VP Mnangagwa said Government, through Command Agriculture, was expecting an estimated maize output in excess of two million tonnes this season, which was expected to spur industrial growth.
“Worldwide, there is growth in industries using starch as a raw material from maize and other agricultural produce, as it is vital for industries to foster value addition and beneficiation of produce from the agricultural sector,” he said.
VP Mnangagwa said the thrust of the indigenisation law was to ensure that indigenous people had direct control of the economy.
“When we as Government introduced the concept of indigenisation, may people in our society thought that we are taking the country backwards, but all the developed countries in the world are indigenised,” he said.
“They call their economies theirs. That is the indigenisation we are talking about. Those of you who have misconception must understand that we want to be ourselves, manage our economy ourselves, be the major players in our economy ourselves.
“Empowerment means that you must have access to the tools, make yourself able to run your own economy. Employment creation, this would be achieved through judicious exploitation of the country’s abundant human and natural resources.”
VP Mnangagwa said the country was endowed with numerous trade opportunities cutting across all sectors.
In light of this, VP Mnangagwa said, the accountancy profession was strategically positioned to make remarkable contribution to the growth of the economy.
“Accountancy professionals need to assist business with developing sound corporate strategies, providing sound financial advice and helping business to reduce costs, improve their top line in mitigating risks,” he said.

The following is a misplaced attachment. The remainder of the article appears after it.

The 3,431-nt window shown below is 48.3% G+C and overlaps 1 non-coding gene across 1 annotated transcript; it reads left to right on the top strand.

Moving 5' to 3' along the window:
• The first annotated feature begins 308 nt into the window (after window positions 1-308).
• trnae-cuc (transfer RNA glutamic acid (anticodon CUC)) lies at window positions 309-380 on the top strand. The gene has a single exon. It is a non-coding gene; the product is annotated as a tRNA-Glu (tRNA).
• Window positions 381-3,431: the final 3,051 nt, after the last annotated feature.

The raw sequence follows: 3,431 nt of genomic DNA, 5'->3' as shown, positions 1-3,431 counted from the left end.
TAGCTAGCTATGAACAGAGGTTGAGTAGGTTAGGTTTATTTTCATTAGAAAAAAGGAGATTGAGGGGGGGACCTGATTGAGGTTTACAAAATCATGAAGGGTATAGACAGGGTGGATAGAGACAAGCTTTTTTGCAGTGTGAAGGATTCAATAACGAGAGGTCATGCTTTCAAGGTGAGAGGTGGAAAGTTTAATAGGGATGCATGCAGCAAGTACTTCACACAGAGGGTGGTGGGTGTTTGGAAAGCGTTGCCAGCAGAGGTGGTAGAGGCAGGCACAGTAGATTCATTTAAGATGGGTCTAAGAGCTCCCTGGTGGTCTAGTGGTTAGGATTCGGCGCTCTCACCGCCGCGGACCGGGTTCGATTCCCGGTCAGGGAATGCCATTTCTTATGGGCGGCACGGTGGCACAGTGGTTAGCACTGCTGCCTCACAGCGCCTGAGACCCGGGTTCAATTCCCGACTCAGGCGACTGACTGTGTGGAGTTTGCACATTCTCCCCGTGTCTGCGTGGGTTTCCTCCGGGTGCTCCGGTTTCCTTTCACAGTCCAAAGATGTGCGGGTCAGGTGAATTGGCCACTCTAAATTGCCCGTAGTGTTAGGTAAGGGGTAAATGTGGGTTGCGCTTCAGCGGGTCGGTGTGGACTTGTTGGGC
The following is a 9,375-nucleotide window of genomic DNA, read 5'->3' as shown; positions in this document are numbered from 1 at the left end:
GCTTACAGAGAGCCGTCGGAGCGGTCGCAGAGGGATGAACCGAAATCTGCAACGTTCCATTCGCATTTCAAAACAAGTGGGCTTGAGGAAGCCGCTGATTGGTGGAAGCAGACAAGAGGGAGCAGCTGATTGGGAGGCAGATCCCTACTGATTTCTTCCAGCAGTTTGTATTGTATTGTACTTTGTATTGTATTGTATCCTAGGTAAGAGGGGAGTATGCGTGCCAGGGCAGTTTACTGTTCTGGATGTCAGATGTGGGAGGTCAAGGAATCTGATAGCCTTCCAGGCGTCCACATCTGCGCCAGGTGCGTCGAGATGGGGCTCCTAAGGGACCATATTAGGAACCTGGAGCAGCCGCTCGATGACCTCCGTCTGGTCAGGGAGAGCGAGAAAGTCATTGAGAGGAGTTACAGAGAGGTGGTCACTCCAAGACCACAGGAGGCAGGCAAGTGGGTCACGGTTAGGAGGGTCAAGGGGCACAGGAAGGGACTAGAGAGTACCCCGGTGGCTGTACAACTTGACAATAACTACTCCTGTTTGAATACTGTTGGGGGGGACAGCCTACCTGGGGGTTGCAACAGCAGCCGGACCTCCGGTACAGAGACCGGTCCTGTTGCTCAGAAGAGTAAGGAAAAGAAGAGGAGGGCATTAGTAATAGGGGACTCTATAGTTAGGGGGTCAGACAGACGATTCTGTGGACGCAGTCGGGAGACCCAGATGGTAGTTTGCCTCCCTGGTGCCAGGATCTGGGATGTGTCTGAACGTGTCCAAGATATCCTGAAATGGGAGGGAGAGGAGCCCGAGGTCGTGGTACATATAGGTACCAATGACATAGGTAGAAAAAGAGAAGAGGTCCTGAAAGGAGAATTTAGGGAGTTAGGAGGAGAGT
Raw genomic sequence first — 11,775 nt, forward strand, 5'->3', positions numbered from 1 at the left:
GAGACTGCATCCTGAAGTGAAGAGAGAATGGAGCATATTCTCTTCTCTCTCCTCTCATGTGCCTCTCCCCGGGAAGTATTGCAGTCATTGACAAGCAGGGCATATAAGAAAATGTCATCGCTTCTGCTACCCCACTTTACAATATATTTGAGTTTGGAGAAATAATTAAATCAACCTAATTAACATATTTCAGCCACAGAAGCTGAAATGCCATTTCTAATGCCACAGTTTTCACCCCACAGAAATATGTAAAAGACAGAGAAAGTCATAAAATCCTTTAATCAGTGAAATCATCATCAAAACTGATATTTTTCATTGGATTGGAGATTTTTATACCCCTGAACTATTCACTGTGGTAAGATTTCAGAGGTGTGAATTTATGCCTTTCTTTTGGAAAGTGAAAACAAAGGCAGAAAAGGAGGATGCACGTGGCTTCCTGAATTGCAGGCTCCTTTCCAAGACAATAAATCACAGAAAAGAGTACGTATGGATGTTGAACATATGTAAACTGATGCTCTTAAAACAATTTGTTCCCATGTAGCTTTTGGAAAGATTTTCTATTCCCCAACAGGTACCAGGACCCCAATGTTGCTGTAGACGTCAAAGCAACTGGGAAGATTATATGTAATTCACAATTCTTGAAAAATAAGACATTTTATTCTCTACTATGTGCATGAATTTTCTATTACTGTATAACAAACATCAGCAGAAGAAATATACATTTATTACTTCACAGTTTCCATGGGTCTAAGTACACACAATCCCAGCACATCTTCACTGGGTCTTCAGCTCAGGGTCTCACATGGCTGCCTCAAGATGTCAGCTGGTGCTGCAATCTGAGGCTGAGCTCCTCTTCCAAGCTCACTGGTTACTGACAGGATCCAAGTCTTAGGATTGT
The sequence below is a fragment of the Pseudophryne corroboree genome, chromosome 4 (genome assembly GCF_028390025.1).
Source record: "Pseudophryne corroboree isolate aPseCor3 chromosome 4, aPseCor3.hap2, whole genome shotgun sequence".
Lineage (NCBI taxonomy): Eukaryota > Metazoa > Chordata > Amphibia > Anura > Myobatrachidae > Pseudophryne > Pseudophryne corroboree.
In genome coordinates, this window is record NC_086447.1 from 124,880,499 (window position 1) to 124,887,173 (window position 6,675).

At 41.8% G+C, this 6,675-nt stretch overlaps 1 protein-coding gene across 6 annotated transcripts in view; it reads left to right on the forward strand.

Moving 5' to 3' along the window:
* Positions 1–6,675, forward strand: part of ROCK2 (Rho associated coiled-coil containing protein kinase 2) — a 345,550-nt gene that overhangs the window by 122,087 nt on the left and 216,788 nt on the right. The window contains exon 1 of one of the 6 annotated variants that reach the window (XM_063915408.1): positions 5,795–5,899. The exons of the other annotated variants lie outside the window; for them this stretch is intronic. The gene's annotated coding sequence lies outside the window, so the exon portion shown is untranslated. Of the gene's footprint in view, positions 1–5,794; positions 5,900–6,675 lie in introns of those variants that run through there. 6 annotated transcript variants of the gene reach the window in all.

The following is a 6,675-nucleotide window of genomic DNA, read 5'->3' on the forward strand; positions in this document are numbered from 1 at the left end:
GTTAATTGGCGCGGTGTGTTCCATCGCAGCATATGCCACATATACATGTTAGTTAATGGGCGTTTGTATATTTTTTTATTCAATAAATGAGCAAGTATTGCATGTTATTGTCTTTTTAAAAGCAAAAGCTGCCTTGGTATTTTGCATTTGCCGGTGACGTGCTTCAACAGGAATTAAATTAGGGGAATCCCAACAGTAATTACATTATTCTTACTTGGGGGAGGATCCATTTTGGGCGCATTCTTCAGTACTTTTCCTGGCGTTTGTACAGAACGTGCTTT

“As chief financial officers, you have oversight on all matters relating to the company’s financial health. This includes creating and driving the strategic direction of the business to analysing, creating and communicating financial information.”
The conference was also attended by Minister of State for Harare province Miriam Chikukwa, Minister of State in the Vice President’s Office Clifford Sibanda, Comptroller Auditor General Mrs Mildred Chiri and Public Accountants and Auditors Board chairperson Mr Brain Njikizana. — UNIVERSITIES have called for the revision of the legal frameworks that guide their operations in order to adapt to the new dispensation of industrialisation and technological innovation.
Vice chancellors say the “obsolete” legal instruments that define their operations are hindering the paradigm shift from being only academic institutions to industry incubating universities.
Speaking after a tour of universities in South Korea and Singapore, University of Zimbabwe Vice Chancellor, Professor Levi Nyagura, said most initiatives by institutions of higher education were being limited by legislation.